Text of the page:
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Started By JLA (pevely, mo, U.S.A.)

Started on: 10/5/2007 1:07:17 PM, viewed 799 times
Full body workout vs split routine

I am fairly new to HIT type training. I have been working out for many years and am familiar with weight training, but have experienced my best gains over the past 6 months using HIT. I have only read two of Mike Mentzer′s books (HITTMMW and The Wisdom of MM), but have also read two of Ellington Dardens books. The information by both men is great, however the one thing they seem to disagree on is whole body training vs a split routine. I was wondering if anyone has any personal experience or preference of one over the other. I have been using Dr Darden′s full body routine and have gotten great results, but it is very, very difficult to sustain intensity on all lifts when your training so many body parts in one day. I feel like I need to hold back on some lifts (such as squats or deadlifts or chins) because they totally wipe me out for the rest of the workout. Mike recommends split routines which seem logical so you can concentrate on the most intensity per body part. I am just a bit reluctanct to try them yet because I have gotten such good results from the whole body routine and thought maybe I should plateau a bit before switching it up. Any opinions would be greatly appreciated.

This Topic has 6 Replies: Displaying out of Replies:

HD27 (N.Falls, Ontario, Canada) on 10/5/2007 2:32:17 PM

JLA,

Full body workouts are exhausting.I′ve never understood how people can do 8-12 exercises per workout with any real intensity.I know there are a lot who do it,but in my experience,after doing squats or deadlifts I′m done.Mike once spoke about how exhausted he was after doing full body workouts and why they very quickly lead to overtraining,which is why he preferred split routines.If you eliminate the isolation exercises like in the consolidation routine,you are doing a full body workout.Ellington Darden seems to ignore the fact that even Aurthur Jones′s final recommendations were to do just Squats,Chins,Dips.I guess Darden wants to keep selling books!.In my opinion if you can perform 8-12 exercises,you really can′t be training that hard.For Me,Doing Squats or deadlifts is a full body workout!.

andyr (los alamitos, ca, U.S.A.) on 10/5/2007 5:51:32 PM

HD27,

You are "right on" with what you said in that post.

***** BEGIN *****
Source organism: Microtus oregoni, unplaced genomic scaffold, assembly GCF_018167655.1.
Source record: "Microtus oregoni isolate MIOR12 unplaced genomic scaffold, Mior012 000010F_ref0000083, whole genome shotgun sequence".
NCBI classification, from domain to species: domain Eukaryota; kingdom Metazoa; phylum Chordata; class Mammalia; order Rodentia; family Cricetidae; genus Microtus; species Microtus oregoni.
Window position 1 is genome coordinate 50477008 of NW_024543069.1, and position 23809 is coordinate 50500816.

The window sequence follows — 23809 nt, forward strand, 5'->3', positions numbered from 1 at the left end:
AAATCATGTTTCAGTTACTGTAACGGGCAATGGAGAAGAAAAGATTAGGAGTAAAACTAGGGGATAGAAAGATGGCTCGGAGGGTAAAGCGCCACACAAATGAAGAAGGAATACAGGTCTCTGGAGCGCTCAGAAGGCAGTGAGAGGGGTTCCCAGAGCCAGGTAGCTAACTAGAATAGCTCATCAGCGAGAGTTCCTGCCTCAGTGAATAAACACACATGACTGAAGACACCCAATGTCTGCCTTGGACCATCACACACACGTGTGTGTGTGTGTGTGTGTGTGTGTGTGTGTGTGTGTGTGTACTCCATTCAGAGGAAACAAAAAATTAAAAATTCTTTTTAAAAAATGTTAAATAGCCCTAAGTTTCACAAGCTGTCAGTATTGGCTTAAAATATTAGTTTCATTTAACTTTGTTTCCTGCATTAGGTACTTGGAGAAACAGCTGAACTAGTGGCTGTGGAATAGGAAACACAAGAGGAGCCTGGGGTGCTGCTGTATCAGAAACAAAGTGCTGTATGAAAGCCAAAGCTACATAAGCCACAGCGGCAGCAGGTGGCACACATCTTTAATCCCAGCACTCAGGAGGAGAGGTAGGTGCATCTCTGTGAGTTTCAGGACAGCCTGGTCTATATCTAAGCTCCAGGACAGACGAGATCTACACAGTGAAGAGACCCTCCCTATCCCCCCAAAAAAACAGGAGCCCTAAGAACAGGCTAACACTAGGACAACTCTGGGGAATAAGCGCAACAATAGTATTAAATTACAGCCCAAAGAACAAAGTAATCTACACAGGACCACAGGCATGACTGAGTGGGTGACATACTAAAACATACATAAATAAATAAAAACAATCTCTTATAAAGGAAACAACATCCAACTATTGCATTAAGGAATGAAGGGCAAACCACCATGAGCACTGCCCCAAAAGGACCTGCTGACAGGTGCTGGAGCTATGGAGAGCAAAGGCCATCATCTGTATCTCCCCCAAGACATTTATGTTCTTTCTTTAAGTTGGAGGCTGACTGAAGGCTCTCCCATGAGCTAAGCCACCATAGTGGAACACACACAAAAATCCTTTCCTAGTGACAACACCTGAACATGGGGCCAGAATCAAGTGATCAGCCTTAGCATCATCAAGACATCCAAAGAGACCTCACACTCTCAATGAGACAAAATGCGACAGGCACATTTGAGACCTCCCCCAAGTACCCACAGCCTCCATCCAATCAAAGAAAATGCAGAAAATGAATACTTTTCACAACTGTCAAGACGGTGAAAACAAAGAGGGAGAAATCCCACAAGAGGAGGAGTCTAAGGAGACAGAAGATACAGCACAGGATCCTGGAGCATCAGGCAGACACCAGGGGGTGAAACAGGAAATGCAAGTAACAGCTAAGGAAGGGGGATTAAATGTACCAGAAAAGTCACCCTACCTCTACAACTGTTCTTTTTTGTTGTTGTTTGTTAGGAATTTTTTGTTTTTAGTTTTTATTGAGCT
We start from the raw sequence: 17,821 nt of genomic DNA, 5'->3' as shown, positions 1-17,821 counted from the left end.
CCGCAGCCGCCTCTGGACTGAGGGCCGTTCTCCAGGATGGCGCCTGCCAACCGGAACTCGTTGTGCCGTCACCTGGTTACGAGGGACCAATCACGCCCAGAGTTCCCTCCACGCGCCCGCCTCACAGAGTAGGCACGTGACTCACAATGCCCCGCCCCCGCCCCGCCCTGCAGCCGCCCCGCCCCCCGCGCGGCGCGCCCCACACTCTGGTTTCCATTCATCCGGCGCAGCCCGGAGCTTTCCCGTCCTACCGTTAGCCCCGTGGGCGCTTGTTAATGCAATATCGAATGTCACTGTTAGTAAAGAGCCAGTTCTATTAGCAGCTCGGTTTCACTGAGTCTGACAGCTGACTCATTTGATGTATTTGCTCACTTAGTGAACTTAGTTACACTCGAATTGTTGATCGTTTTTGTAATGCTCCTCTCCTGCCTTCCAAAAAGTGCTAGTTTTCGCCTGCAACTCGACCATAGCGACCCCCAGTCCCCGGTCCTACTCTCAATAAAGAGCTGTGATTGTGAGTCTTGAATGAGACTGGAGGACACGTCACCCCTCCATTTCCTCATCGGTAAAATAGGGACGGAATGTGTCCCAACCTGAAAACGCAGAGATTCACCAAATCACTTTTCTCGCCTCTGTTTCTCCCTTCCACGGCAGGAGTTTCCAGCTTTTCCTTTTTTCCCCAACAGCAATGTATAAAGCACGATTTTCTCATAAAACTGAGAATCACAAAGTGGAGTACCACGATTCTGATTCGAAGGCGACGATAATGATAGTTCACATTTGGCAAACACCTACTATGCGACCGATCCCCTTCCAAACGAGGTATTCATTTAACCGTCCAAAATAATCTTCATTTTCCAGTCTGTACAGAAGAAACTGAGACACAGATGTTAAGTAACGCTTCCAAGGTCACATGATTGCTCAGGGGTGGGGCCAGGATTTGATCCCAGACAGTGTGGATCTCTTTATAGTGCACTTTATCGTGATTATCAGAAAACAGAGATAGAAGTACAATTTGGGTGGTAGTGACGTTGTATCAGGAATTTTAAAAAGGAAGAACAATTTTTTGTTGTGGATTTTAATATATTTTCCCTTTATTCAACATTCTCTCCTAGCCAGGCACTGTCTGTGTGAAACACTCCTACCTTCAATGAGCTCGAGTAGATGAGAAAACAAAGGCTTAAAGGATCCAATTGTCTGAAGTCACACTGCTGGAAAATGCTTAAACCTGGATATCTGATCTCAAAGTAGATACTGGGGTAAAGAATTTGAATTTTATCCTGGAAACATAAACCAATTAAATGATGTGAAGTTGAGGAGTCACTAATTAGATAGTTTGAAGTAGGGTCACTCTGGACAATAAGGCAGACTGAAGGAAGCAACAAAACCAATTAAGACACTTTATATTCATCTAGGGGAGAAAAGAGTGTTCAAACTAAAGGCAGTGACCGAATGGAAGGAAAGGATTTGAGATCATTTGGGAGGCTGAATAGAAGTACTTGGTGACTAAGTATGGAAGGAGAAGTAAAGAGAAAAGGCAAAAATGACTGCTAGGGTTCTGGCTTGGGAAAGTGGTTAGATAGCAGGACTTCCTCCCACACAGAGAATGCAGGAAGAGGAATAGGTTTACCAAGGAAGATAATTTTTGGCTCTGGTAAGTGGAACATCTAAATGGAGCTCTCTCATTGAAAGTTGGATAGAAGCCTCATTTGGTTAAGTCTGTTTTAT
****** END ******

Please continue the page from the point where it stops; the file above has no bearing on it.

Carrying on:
Nilbert_Rafer (Muntinlupa, Manila, Philippines) on 10/5/2007 8:29:55 PM

JLA, here′s a share.

A friend and I were doing the Athlete′s Routine (Consolidated less isolations), to wit:

Workout 1: Chins and Squats; WO#2: Dips and Deadlifts.

That′s with 6 days of rest between workouts.

From last weekend, my friend preferred to do this kind of split (of upper & lower):

1st Sunday: Deadlifts, one set to failure

2nd Sunday: Chins, to max (finishing in negatives)

3rd Sunday: Squats, one set to failure

4th Sunday: Dips, to max

All the best on yours.

Marsalone (Phoenix, AZ, U.S.A.) on 10/6/2007 8:48:37 AM

JLA,

I would stick to the full body until you stop making gains or gains start coming too slowly. Basically, it all depends on how far you are along the path. If you′ve only been working out a year or so and lifting moderate weights then you can certainly make gains on a full body routine provided that it is brief lasting no more than 45 minutes or so.

When you start to lift heavier weights, your body will know when you are trying to do to much and overtraining, you will feel it. You′ll feel lethargic, gains will stop, you stop feeling like going to the gym, you′ll know when it is time to reduce volume and either add more rest days or split up the routine.

But you can really make gains on full body for a while. I did a fullbody routine probably 35 to 40 minutes in length for a long time and I got to be one of the bigger, stronger guys at the gym doing fullbody HIT, a lean 6′0" 225 pounds working out with 325 for 7 reps on the bench, 6 reps of 415 on the deadlift, and squatting 395 for 10 reps. At that point my gains were coming slowly, I was feeling run down all the time, and I was losing motivation so I reluctantly switched to a split routine based on Mentzer′s Ideal routine but with a few additional excercises like flat bench and shrugs and curls (as in Dorian Yates video).

Now about 7 months after switching to a split routine I am a lean 237, I′m making good gains, I hit the gym with energy and enthusiasm and I am not feeling rundown everyday, something my wife appreciates…

Peace,

Daniel

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